Jump to ContentJump to Main Navigation
Appointment of Judges to the Supreme Court of IndiaTransparency, Accountability, and Independence$
Users without a subscription are not able to see the full content.

Arghya Sengupta and Ritwika Sharma

Print publication date: 2018

Print ISBN-13: 9780199485079

Published to Oxford Scholarship Online: August 2019

DOI: 10.1093/oso/9780199485079.001.0001

Show Summary Details
Page of

PRINTED FROM OXFORD SCHOLARSHIP ONLINE (oxford.universitypressscholarship.com). (c) Copyright Oxford University Press, 2021. All Rights Reserved. An individual user may print out a PDF of a single chapter of a monograph in OSO for personal use. date: 01 December 2021

The Sole Route to an Independent Judiciary?

The Sole Route to an Independent Judiciary?

The Primacy of Judges in Appointment

Chapter:
(p.135) 11 The Sole Route to an Independent Judiciary?
Source:
Appointment of Judges to the Supreme Court of India
Author(s):

Gautam Bhatia

Publisher:
Oxford University Press
DOI:10.1093/oso/9780199485079.003.0011

This essay critically analyses the judgment in the NJAC Case against the vehemently contested issue of judicial primacy in appointments. The author examines the NJAC Case’s treatment of the question of primacy of judges. The essay commences with a discussion of the Second Judges’ Case, and the judicial rationale behind construing ‘consultation’ under Article 124 of the Constitution as ‘concurrence’ of the Chief Justice of India in the matter of appointments. The author assesses both whether as a descriptive fact the judgment in the NJAC Case held judicial primacy to be part of the basic structure, as well as whether such reading was normatively justified. This essay also expresses reservations about the extent of the Court’s engagement with the concept of ‘primacy’, and its importance for the independence of the judiciary, and whether it is part of the basic structure of the Constitution.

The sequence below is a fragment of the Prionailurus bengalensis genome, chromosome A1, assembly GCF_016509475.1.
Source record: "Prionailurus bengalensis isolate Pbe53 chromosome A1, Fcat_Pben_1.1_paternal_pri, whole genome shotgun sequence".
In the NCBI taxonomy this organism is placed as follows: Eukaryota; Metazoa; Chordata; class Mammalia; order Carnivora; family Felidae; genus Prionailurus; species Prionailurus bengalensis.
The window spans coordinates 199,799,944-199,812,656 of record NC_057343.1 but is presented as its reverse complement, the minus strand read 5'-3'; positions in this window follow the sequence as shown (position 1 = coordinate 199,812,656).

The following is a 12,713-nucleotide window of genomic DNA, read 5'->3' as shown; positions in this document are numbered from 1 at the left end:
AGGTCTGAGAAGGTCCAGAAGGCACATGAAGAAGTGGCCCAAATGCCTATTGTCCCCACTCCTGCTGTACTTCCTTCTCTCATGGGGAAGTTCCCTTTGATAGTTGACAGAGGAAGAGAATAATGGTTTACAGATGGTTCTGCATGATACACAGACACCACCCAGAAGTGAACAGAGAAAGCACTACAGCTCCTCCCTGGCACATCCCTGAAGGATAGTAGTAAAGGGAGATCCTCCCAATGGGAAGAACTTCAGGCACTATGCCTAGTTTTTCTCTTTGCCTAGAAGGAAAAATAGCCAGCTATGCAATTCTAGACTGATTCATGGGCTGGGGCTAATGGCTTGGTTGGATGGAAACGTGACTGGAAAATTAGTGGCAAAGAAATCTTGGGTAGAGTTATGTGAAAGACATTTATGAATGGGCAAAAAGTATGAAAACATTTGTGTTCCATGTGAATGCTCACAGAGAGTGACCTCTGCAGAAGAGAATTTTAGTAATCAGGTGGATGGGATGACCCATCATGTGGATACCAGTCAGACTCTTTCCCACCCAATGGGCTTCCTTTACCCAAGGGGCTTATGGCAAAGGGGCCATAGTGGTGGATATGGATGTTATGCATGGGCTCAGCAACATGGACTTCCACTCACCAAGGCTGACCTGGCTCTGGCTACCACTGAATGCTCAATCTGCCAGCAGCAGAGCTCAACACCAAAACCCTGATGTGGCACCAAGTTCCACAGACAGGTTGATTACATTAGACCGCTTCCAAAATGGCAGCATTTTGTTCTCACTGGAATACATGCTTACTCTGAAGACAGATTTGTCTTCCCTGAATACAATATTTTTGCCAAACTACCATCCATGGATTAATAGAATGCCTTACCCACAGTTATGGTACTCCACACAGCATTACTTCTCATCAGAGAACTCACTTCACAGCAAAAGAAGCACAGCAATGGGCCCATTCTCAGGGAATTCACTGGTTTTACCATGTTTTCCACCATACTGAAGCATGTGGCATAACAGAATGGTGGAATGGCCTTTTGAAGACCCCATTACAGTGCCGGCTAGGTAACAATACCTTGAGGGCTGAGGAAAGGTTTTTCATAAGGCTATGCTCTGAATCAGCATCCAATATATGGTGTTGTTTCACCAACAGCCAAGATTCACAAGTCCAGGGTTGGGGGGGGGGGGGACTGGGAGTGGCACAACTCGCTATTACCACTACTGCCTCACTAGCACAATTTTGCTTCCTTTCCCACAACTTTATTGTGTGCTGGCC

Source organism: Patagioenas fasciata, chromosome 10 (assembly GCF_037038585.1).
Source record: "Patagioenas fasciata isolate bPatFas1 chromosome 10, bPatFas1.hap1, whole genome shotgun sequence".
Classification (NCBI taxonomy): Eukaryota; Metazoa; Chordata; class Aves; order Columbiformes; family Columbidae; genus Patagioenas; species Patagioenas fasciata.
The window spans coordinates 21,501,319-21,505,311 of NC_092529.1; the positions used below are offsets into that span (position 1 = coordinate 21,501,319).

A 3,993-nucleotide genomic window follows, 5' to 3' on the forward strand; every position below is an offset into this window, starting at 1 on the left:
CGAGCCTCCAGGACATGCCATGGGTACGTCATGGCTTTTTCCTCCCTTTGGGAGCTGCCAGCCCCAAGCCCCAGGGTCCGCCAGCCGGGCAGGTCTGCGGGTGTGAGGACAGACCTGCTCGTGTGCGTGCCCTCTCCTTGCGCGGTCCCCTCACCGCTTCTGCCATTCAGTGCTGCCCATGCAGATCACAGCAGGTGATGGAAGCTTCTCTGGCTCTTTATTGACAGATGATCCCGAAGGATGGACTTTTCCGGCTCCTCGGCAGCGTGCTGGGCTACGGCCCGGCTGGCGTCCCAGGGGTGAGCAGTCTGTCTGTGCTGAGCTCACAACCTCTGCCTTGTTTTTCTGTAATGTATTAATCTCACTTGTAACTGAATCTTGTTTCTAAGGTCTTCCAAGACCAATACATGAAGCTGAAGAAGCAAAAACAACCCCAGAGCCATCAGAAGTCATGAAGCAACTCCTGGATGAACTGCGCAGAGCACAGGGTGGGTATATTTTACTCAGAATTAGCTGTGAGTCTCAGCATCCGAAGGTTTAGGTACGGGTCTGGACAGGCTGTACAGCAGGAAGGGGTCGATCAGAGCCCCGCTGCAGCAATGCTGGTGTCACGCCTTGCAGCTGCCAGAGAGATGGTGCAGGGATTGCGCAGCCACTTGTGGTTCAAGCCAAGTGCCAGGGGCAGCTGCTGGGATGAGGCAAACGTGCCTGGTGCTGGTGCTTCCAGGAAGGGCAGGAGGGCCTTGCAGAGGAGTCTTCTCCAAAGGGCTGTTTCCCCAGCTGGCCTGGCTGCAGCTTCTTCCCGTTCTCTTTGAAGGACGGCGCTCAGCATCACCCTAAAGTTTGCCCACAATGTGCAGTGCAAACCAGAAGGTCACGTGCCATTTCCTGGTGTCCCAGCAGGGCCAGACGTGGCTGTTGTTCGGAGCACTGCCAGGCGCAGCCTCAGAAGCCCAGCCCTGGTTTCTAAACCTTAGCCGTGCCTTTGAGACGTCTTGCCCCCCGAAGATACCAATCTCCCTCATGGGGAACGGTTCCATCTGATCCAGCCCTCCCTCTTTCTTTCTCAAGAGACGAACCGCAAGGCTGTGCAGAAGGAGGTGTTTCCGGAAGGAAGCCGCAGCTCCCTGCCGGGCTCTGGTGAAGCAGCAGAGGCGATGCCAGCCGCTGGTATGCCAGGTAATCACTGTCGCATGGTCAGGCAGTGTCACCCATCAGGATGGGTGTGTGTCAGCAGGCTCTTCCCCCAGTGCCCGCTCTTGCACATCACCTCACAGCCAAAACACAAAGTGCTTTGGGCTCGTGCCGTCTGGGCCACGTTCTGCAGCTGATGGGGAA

Keywords:   judicial primacy, NJAC Case, Second Judges’ Case, Article 124, Constitution, independence of the judiciary, basic structure, collegium executive, judiciary

Oxford Scholarship Online requires a subscription or purchase to access the full text of books within the service. Public users can however freely search the site and view the abstracts and keywords for each book and chapter.

Please, subscribe or login to access full text content.

If you think you should have access to this title, please contact your librarian.

To troubleshoot, please check our FAQs , and if you can't find the answer there, please contact us .